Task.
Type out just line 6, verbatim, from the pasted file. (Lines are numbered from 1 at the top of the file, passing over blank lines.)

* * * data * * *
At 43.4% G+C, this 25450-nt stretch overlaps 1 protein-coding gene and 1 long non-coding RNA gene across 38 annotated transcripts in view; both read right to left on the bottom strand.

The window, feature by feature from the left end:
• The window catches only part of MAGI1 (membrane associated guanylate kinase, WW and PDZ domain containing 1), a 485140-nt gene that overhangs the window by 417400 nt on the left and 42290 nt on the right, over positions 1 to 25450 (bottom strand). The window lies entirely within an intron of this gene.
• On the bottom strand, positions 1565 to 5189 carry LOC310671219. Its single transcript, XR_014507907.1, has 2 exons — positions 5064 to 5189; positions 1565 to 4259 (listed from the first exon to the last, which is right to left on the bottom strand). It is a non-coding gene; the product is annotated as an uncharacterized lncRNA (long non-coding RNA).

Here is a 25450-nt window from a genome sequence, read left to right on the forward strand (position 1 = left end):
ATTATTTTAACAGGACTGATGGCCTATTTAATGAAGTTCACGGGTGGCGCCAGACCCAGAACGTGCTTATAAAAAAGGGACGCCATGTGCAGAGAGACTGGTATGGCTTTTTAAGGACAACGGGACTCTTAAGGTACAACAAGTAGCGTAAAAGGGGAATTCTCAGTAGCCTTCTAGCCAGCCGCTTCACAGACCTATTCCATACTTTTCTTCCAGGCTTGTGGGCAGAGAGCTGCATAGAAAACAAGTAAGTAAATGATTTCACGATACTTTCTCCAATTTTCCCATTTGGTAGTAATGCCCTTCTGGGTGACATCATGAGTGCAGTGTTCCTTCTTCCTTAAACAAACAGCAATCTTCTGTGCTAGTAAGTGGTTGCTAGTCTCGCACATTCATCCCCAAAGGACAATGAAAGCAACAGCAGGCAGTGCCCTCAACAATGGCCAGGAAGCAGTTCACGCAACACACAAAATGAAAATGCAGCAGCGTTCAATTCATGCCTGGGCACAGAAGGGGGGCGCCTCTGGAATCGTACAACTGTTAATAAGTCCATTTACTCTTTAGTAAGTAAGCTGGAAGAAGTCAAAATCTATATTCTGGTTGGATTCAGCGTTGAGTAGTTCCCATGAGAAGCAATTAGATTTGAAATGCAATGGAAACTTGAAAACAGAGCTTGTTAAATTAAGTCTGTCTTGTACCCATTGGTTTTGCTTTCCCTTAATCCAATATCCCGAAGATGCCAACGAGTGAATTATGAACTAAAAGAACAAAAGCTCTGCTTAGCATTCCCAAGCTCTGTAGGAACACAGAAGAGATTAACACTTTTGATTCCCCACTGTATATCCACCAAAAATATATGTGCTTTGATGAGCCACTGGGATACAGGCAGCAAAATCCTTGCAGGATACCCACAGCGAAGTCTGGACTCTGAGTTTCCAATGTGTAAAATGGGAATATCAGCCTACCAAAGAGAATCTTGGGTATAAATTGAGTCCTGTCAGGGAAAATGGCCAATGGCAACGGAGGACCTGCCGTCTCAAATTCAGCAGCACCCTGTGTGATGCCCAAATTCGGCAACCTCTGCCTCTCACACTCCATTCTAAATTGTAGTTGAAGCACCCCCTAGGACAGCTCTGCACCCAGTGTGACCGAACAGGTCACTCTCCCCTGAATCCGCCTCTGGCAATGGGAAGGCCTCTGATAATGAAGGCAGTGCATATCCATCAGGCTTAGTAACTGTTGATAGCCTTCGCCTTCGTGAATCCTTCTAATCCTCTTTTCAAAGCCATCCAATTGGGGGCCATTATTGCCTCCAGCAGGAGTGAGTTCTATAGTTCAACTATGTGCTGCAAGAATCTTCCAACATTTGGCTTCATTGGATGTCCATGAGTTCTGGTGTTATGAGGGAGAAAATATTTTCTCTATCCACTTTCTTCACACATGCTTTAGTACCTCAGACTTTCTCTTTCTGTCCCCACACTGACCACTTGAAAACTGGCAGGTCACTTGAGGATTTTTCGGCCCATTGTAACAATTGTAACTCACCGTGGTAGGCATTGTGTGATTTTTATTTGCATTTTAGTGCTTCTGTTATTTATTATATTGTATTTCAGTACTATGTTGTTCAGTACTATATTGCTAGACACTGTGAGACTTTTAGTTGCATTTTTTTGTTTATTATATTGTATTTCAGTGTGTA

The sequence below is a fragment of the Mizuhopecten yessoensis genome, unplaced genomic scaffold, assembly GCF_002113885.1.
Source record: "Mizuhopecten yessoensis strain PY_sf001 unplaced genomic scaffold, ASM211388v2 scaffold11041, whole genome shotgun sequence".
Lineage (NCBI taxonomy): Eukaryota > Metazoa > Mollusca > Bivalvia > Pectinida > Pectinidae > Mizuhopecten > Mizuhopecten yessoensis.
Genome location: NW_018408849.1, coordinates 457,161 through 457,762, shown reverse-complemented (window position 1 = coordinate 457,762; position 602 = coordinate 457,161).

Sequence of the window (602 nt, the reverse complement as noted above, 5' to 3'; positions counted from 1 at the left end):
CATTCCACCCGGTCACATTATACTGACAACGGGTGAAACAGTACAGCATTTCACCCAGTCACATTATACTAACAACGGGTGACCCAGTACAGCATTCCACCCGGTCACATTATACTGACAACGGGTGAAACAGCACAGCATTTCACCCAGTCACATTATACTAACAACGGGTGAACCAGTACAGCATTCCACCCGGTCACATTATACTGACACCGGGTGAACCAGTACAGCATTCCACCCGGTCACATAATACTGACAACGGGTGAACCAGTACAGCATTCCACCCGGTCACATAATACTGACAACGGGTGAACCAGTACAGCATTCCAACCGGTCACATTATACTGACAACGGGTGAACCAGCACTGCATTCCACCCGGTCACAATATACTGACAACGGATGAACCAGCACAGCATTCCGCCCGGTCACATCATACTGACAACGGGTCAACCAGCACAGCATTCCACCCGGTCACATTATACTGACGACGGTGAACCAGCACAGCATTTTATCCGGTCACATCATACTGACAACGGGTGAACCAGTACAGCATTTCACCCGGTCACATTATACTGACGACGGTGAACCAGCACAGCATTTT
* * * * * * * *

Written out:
ATTATTTTAACAGGACTGATGGCCTATTTAATGAAGTTCACGGGTGGCGCCAGACCCAGAACGTGCTTATAAAAAAGGGACGCCATGTGCAGAGAGACTGGTATGGCTTTTTAAGGACAACGGGACTCTTAAGGTACAACAAGTAGCGTAAAAGGGGAATTCTCAGTAGCCTTCTAGCCAGCCGCTTCACAGACCTATTCCATACTTTTCTTCCAGGCTTGTGGGCAGAGAGCTGCATAGAAAACAAGTAAGTAAATGATTTCACGATACTTTCTCCAATTTTCCCATTTGGTAGTAATGCCCTTCTGGGTGACATCATGAGTGCAGTGTTCCTTCTTCCTTAAACAAACAGCAATCTTCTGTGCTAGTAAGTGGTTGCTAGTCTCGCACATTCATCCCCAAAGGACAATGAAAGCAACAGCAGGCAGTGCCCTCAACAATGGCCAGGAAGCAGTTCACGCAACACACAAAATGAAAATGCAGCAGCGTTCAATTCATGCCTGGGCACAGAAGGGGGGCGCCTCTGGAATCGTACAACTGTTAATAAGTCCATTTACTCTTTAGTAAGTAAGCTGGAAGAAGTCAAAATCTATATTCTGGTTGGATTCAGCGTTGAGTAGTTCCCATGAGAAGCAATTAGATTTGAAATGCAATGGAAACTTGAAAACAGAGCTTGTTAAATTAAGTCTGTCTTGTACCCATTGGTTTTGCTTTCCCTTAATCCAATATCCCGAAGATGCCAACGAGTGAATTATGAACTAAAAGAACAAAAGCTCTGCTTAGCATTCCCAAGCTCTGTAGGAACACAGAAGAGATTAACACTTTTGATTCCCCACTGTATATCCACCAAAAATATATGTGCTTTGATGAGCCACTGGGATACAGGCAGCAAAATCCTTGCAGGATACCCACAGCGAAGTCTGGACTCTGAGTTTCCAATGTGTAAAATGGGAATATCAGCCTACCAAAGAGAATCTTGGGTATAAATTGAGTCCTGTCAGGGAAAATGGCCAATGGCAACGGAGGACCTGCCGTCTCAAATTCAGCAGCACCCTGTGTGATGCCCAAATTCGGCAACCTCTGCCTCTCACACTCCATTCTAAATTGTAGTTGAAGCACCCCCTAGGACAGCTCTGCACCCAGTGTGACCGAACAGGTCACTCTCCCCTGAATCCGCCTCTGGCAATGGGAAGGCCTCTGATAATGAAGGCAGTGCATATCCATCAGGCTTAGTAACTGTTGATAGCCTTCGCCTTCGTGAATCCTTCTAATCCTCTTTTCAAAGCCATCCAATTGGGGGCCATTATTGCCTCCAGCAGGAGTGAGTTCTATAGTTCAACTATGTGCTGCAAGAATCTTCCAACATTTGGCTTCATTGGATGTCCATGAGTTCTGGTGTTATGAGGGAGAAAATATTTTCTCTATCCACTTTCTTCACACATGCTTTAGTACCTCAGACTTTCTCTTTCTGTCCCCACACTGACCACTTGAAAACTGGCAGGTCACTTGAGGATTTTTCGGCCCATTGTAACAATTGTAACTCACCGTGGTAGGCATTGTGTGATTTTTATTTGCATTTTAGTGCTTCTGTTATTTATTATATTGTATTTCAGTACTATGTTGTTCAGTACTATATTGCTAGACACTGTGAGACTTTTAGTTGCATTTTTTTGTTTATTATATTGTATTTCAGTGTGTA